About Joe

Joe Baker

Associate Professor, Chemistry, The College of New Jersey

Postdoctoral Scholar, The University of Chicago and The Center for Multiscale Theory and Simulation

Ph.D., Physics, The University of Arizona

B.S., Physics with Chemistry minor, The University of Nevada, Las Vegas

Associate Professor

The College of New Jersey

2014 - present

Joe has worked at TCNJ since 2014 when he joined the Chemistry Department as an Assistant Professor. TCNJ is a primarily undergraduate institution where faculty work as Teacher-Scholars focused on the engagement of undergraduates in experiential learning and research, which provides transformative experiences for their students. He teaches courses in general chemistry, quantum chemistry, thermodynamics, and computational chemistry. His computational chemistry/biophysics group uses molecular simulations and machine learning methods to study the dynamics and interactions of biomolecules, such as proteins, membranes, and bacterial pili, in ionic liquids and other solvents. We aim to understand how these molecules function under different conditions and how they can be targeted for drug discovery and materials design. 

Postdoctoral Scholar

The University of Chicago

2012 - 2014

As a postdoc in the Chemistry Department and The Center for Multiscale Theory and Simulation at The University of Chicago, Joe worked in the group of Greg Voth and studied actin filaments, essential components of the cell cytoskeleton that play a critical role in many cellular processes. His research focused on understanding how actin filaments function at the molecular level, which could lead to the development of new therapies for diseases that affect the cytoskeleton. He used both all-atom and coarse-grained simulations to model actin filaments and their interactions with other proteins, such as myosin and formin. Joe also studied the role of magnesium ions in actin filament dynamics. His research has helped to improve our understanding of how actin filaments assemble, disassemble, and interact with other proteins, which is essential for developing new drugs that target actin-related diseases.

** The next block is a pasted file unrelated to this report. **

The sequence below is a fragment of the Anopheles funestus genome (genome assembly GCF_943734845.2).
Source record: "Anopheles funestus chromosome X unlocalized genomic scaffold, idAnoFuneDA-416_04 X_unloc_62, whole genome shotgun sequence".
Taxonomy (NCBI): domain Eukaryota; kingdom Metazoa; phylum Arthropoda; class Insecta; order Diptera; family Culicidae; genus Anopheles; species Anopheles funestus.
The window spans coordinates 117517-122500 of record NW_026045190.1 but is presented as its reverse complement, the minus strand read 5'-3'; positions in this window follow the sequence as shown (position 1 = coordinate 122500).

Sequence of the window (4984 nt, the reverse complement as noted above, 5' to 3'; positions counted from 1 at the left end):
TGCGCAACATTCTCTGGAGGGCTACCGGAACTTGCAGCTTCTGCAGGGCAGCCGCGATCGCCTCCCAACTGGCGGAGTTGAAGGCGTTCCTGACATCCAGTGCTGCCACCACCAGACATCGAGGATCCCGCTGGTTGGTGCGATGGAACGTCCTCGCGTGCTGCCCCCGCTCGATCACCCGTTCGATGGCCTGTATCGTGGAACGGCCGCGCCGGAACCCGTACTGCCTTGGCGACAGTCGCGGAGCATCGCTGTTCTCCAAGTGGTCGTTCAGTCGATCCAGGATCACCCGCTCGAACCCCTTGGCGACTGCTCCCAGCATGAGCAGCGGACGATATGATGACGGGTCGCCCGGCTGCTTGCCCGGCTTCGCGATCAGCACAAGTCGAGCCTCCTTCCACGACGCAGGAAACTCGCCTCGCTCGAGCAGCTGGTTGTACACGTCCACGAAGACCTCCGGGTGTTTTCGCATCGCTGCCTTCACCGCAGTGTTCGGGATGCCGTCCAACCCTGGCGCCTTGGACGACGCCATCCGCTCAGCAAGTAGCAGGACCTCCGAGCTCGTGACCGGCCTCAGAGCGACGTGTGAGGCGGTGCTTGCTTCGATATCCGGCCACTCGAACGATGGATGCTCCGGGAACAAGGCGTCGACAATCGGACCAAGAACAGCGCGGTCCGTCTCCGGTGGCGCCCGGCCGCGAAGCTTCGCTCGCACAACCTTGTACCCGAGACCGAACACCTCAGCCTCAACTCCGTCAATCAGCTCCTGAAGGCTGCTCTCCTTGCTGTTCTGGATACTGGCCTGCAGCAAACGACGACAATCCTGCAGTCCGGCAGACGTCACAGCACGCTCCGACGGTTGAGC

Ph.D. in Physics

The University of Arizona

2003 - 2011

While pursuing a Ph.D. at The University of Arizona, Joe worked to unravel the molecular underpinnings of biomolecular processes. Specifically, his research focused on using molecular simulations to study drug transport through membrane proteins and the resilience of type IV pili filaments to force. Prior to his work with Florence Tama on computational molecular biophysics, Joe also worked with Ina Sarcevic to understand how physics beyond the standard model could influence the neutrino signal observed at detectors on earth from distant supernova events and from the supernova neutrino background. 

B.S. in Physics with Chemistry Minor

The University of Nevada, Las Vegas

1999 - 2003

At UNLV, Joe earned his B.S. in Physics with a minor in Chemistry. He collaborated with several scientists while at UNLV on a variety of projects. Joe's work included analyzing stellar spectra in the lab of Jeremy King in an attempt to identify solar twins, characterizing the chemical properties and three-dimensional structures of organic light emitting molecules (pre-OLED displays) with Linda Sapochak, and testing the predictions of quantum mechanics in the group of Dennis Lindle, a physical chemist, who studied photoelectron spectroscopy of gases.